Archive for September, 2010

When Pope John Paul II arrived in 1982, he famously kissed the ground and declared: “Today, for the first time in history, a Bishop of Rome sets foot on English soil. This fair land, once a distant outpost of the pagan world, has become, through the preaching of the Gospel, a beloved and gifted portion of Christ’s vineyard.”

He went on to preach in Canterbury Cathedral and during the visit became friends with the Archbishop of Canterbury, Robert Runcie. It seemed to set the seal on an end to centuries of anti-Catholicism in Britain, and open the door to a new era in ecumenical endeavour where anything, even reunion, seemed possible.

But that was in a different century, and that Pope and that Archbishop are dead.

This Pope will walk into a storm of protest. Secularists are already planning a series of marches against him wherever he goes. The National Secular Society will launch its Protest the Pope Coalition later this week.

Peter Tatchell, the gay rights campaigner, is among those planning online petitions against the visit.

There will be no visit to Canterbury Cathedral this time, after the Pope announced plans for the Anglican Ordinariate to welcome into the church of Rome disaffected members of the Church of England and other present and former Anglicans.

Even the Queen sent an emissary, Earl Peel, her Lord Chamberlain, to talk to the Archbishop of Westminster, Vincent Nichols, and find out what was intended by the new conversion plans.

The Pope is certain to use his civic address at Westminster Hall, a place revered by Catholics as the place where martyrs for the faith such as St Thomas More and the Jesuit St Edmund Campion were tried and condemned, to issue challenges to the Government on social and moral issues.

The Pope, 83, has a commendable lack of regard for protocol. Maybe he feels time is running out and he cannot hang around on niceties.

The Archbishop of Canterbury, Dr Rowan Williams, had merely a few days notice of the Anglican Ordinariate and was visibly discomfited.

But even the Pope’s own Archbishop of Westminster, highly rated in Rome, had almost no notice of the “conversion” plan. Archbishop Nichols was also taken by surprise by the Pope’s confirmation of his visit to Britain in September.

The Queen issued the formal invitation to the Pope only last month after months of negotiations between government departments and the Holy See as to what status the visit should have.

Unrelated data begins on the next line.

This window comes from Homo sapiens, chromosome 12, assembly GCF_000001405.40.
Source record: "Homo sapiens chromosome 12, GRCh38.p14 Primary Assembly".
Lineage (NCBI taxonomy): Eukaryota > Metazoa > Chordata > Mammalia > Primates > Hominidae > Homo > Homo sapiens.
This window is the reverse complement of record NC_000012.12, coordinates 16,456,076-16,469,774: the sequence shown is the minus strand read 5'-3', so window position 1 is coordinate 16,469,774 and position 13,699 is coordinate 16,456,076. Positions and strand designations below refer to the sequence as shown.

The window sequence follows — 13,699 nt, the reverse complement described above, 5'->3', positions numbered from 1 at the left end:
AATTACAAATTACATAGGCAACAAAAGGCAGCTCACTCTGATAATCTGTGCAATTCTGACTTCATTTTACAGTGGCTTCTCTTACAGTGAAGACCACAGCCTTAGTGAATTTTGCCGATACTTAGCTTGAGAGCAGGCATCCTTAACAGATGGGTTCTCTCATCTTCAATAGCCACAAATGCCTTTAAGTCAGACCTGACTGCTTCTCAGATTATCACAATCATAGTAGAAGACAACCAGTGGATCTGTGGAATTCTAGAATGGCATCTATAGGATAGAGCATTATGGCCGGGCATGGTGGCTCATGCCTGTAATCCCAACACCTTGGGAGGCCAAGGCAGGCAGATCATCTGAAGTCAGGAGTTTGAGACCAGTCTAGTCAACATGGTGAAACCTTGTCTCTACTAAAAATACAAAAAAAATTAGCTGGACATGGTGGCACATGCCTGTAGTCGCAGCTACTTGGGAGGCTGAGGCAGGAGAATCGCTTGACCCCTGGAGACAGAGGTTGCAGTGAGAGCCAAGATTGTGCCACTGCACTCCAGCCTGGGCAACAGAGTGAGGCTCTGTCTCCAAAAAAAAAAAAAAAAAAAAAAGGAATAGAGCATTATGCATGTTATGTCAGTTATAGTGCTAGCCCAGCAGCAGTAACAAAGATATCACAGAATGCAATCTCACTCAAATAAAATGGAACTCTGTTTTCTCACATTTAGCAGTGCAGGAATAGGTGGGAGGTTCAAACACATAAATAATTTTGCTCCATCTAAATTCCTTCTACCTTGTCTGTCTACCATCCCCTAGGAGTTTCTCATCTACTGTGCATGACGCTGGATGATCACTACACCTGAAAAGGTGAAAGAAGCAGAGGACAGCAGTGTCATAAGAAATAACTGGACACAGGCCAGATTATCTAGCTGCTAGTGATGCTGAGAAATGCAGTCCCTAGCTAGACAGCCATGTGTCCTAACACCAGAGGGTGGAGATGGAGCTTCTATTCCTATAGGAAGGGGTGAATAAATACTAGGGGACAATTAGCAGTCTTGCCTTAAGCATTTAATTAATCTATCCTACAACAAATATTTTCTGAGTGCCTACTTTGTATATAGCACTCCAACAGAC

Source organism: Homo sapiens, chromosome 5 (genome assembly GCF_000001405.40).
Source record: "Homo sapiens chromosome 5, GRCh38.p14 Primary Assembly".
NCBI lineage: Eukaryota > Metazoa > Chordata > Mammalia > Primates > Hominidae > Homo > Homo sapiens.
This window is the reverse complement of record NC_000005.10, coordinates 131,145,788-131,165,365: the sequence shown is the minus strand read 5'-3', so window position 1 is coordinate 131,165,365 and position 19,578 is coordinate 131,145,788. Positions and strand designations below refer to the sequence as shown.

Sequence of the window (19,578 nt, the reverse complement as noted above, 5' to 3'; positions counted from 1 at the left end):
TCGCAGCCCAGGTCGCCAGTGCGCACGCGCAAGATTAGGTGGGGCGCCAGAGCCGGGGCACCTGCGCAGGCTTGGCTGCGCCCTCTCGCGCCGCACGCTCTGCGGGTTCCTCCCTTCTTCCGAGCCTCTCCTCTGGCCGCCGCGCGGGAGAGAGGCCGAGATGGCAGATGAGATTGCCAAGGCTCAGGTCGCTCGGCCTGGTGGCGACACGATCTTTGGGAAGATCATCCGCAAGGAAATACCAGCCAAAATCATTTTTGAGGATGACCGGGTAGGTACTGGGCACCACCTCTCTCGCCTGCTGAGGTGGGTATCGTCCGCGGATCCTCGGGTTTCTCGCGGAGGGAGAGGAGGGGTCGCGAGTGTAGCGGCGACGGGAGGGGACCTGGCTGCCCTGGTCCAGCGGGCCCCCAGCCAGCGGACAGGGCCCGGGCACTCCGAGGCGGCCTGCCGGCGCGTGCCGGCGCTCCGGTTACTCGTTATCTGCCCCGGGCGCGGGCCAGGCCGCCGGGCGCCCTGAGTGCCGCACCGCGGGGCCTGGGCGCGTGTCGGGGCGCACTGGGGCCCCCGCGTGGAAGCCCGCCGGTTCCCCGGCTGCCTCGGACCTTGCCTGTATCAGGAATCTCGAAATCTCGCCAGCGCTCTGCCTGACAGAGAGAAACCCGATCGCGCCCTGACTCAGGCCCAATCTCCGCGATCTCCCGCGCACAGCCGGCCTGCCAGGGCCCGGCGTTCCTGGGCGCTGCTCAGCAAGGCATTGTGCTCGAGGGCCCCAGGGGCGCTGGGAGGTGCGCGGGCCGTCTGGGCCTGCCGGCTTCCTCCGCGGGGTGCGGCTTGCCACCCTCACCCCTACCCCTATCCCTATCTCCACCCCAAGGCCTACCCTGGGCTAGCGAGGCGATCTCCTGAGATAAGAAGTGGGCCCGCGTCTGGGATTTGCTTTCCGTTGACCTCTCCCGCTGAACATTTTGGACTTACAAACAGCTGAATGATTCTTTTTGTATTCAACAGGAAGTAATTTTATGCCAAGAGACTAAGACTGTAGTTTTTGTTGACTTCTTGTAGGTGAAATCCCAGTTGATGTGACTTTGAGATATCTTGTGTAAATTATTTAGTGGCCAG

Although the itinerary is still in draft form, the Pope’s visit is scheduled to begin in Scotland.

Pope Benedict XVI will fly straight from Rome to Edinburgh on September 16, where, as a head of state, he will be received by the Queen at Holyrood Palace in the afternoon. He is due to see the monarch there rather than Buckingham Palace because the visit coincides with her annual holiday to Balmoral.

He will also visit Glasgow, before making his way south in what is only the second papal visit to Britain since the Reformation and the first state visit.

The high point will be the beatification of Cardinal Newman, the 19th-century Anglican convert to Catholicism, in Birmingham on September 19.

The Pope has since his youth as a seminarian been an avid student of the writings of Cardinal Newman and in his address to the bishops yesterday he described him as an “outstanding example of faithfulness to revealed truth”.

As well as his address in Westminster Hall there is likely to be an academic address at Oxford University.

Having spoken at the Catholic Chaplaincy at Fisher Hall at Cambridge University in 1988, Pope Benedict XVI has for years nurtured a dream of speaking at Oxford. He raised the possibility of such an occasion with the last Archbishop of Westminster, Cardinal Cormac Murphy-O’Connor, in Rome shortly after becoming Pope. Lord Patten of Barnes, Chancellor of Oxford and a leading lay Catholic, has formally invited the Pope to speak there.

The only departure from normal protocol around formal visits by heads of state will be that the Pope, 83, will stay with the Papal Nuncio in Wimbledon rather than in Buckingham Palace.

Perhaps, all things considered, that is for the best.

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They were crammed together and buried side by side, stripped of all clothing and personal possessions.

Force of circumstance determined this most impersonal and undignified resting place.

For the men buried in mass graves at a ruined York church were the soldiers of Oliver Cromwell’s Parliamentary army.

Roundhead soldiersSkeleton army: The remains found in York, one of 10 mass graves containing Roundhead soldiers

The Roundheads were not killed in combat but probably by infectious disease during the gruelling English Civil War siege of the city.

Oliver CromwellLeader: Oliver Cromwell led the Roundhead cavalry

Their comrades went on to defeat King Charles I’s Cavaliers at the Battle of Marston Moor in 1644 and turn the tide of the war.

But history forgot the more than 100 souls who probably never made it to the battleground.

Now, more than 350 years later, archaeologists have unearthed the graves and their skeletons to reveal the story of Cromwell’s forgotten soldiers.

Routine excavations in 2007 at the site of a medieval church, south of York’s historic city walls, led to the uncovering of ten mass graves.

Archaeologists knew from previous discoveries that the ‘lost’ 11th century church of All Saints in Fishergate had once been there. However, these newlydiscovered graves took archaeologists forward 600 years to a time when the country was split in two by a bloody civil war.

The position of the graves showed they were dug at a time when only the shell of the abandoned church remained. They varied in size, with the smallest containing four skeletons and the largest 18.

RoundheadsDelicate work: An archaeologist examines one of the 350-year-old bodies


RoundheadsNo ceremony: The bodies were evidently buried with some haste

The skeletons were arranged neatly in parallel rows, mostly laid on their side or face down in the dirt, and were packed together like sardines in a can. Larger graves had a second row where the heads of one row overlapped the feet of another.



Cromwell’s Parliamentary army in 1644 was a loose collection of regional fighting groups, unified the following year as the New Model Army.

The intention was to enforce strict discipline in return for regular pay of eight pence per day for the infantry and two shillings for the cavalry.

It was the first British army to wear the famous red coat uniform. The infantry had muskets or pikes, the troopers carried a sword and two pistols.